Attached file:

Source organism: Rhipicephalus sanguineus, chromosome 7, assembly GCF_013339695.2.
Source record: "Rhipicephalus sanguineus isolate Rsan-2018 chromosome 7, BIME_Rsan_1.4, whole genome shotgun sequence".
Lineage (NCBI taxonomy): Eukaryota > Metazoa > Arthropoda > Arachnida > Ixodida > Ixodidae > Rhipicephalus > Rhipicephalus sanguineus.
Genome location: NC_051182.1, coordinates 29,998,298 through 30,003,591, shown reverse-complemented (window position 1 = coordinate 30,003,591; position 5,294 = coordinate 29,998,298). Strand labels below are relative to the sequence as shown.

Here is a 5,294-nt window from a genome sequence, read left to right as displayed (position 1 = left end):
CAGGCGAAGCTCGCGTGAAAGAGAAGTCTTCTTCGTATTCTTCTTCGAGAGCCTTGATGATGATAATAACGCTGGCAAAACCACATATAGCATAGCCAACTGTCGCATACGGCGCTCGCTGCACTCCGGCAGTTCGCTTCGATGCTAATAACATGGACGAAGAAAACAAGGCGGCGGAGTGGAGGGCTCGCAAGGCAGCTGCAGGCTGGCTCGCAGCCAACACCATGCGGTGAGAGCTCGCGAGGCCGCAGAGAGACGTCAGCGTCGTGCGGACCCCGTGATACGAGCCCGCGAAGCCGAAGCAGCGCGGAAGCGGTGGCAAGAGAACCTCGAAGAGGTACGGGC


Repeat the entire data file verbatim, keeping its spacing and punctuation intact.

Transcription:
Source organism: Rhipicephalus sanguineus, chromosome 7, assembly GCF_013339695.2.
Source record: "Rhipicephalus sanguineus isolate Rsan-2018 chromosome 7, BIME_Rsan_1.4, whole genome shotgun sequence".
Lineage (NCBI taxonomy): Eukaryota > Metazoa > Arthropoda > Arachnida > Ixodida > Ixodidae > Rhipicephalus > Rhipicephalus sanguineus.
Genome location: NC_051182.1, coordinates 29,998,298 through 30,003,591, shown reverse-complemented (window position 1 = coordinate 30,003,591; position 5,294 = coordinate 29,998,298). Strand labels below are relative to the sequence as shown.

Here is a 5,294-nt window from a genome sequence, read left to right as displayed (position 1 = left end):
CAGGCGAAGCTCGCGTGAAAGAGAAGTCTTCTTCGTATTCTTCTTCGAGAGCCTTGATGATGATAATAACGCTGGCAAAACCACATATAGCATAGCCAACTGTCGCATACGGCGCTCGCTGCACTCCGGCAGTTCGCTTCGATGCTAATAACATGGACGAAGAAAACAAGGCGGCGGAGTGGAGGGCTCGCAAGGCAGCTGCAGGCTGGCTCGCAGCCAACACCATGCGGTGAGAGCTCGCGAGGCCGCAGAGAGACGTCAGCGTCGTGCGGACCCCGTGATACGAGCCCGCGAAGCCGAAGCAGCGCGGAAGCGGTGGCAAGAGAACCTCGAAGAGGTACGGGC